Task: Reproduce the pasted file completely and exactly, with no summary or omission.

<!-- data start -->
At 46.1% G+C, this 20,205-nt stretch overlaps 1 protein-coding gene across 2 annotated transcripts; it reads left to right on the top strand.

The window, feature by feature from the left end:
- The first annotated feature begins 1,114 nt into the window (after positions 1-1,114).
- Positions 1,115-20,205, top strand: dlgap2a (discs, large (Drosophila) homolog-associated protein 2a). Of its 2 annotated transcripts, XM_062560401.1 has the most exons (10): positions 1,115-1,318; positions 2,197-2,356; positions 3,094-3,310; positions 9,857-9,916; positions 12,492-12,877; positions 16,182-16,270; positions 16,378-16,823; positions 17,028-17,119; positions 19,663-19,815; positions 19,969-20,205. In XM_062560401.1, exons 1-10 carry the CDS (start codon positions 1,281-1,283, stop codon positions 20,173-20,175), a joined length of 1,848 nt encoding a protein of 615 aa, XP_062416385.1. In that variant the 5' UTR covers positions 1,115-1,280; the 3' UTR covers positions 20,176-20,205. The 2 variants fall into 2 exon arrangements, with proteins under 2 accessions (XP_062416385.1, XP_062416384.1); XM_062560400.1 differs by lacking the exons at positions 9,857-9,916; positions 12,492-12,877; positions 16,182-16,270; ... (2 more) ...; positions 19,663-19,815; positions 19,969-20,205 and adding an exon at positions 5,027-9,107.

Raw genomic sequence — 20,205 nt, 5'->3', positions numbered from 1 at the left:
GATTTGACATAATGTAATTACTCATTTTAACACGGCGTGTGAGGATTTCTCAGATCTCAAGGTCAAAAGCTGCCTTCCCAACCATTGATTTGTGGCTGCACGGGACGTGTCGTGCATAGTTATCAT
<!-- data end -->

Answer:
At 46.1% G+C, this 20,205-nt stretch overlaps 1 protein-coding gene across 2 annotated transcripts; it reads left to right on the top strand.

The window, feature by feature from the left end:
- The first annotated feature begins 1,114 nt into the window (after positions 1-1,114).
- Positions 1,115-20,205, top strand: dlgap2a (discs, large (Drosophila) homolog-associated protein 2a). Of its 2 annotated transcripts, XM_062560401.1 has the most exons (10): positions 1,115-1,318; positions 2,197-2,356; positions 3,094-3,310; positions 9,857-9,916; positions 12,492-12,877; positions 16,182-16,270; positions 16,378-16,823; positions 17,028-17,119; positions 19,663-19,815; positions 19,969-20,205. In XM_062560401.1, exons 1-10 carry the CDS (start codon positions 1,281-1,283, stop codon positions 20,173-20,175), a joined length of 1,848 nt encoding a protein of 615 aa, XP_062416385.1. In that variant the 5' UTR covers positions 1,115-1,280; the 3' UTR covers positions 20,176-20,205. The 2 variants fall into 2 exon arrangements, with proteins under 2 accessions (XP_062416385.1, XP_062416384.1); XM_062560400.1 differs by lacking the exons at positions 9,857-9,916; positions 12,492-12,877; positions 16,182-16,270; ... (2 more) ...; positions 19,663-19,815; positions 19,969-20,205 and adding an exon at positions 5,027-9,107.

Raw genomic sequence — 20,205 nt, 5'->3', positions numbered from 1 at the left:
GATTTGACATAATGTAATTACTCATTTTAACACGGCGTGTGAGGATTTCTCAGATCTCAAGGTCAAAAGCTGCCTTCCCAACCATTGATTTGTGGCTGCACGGGACGTGTCGTGCATAGTTATCAT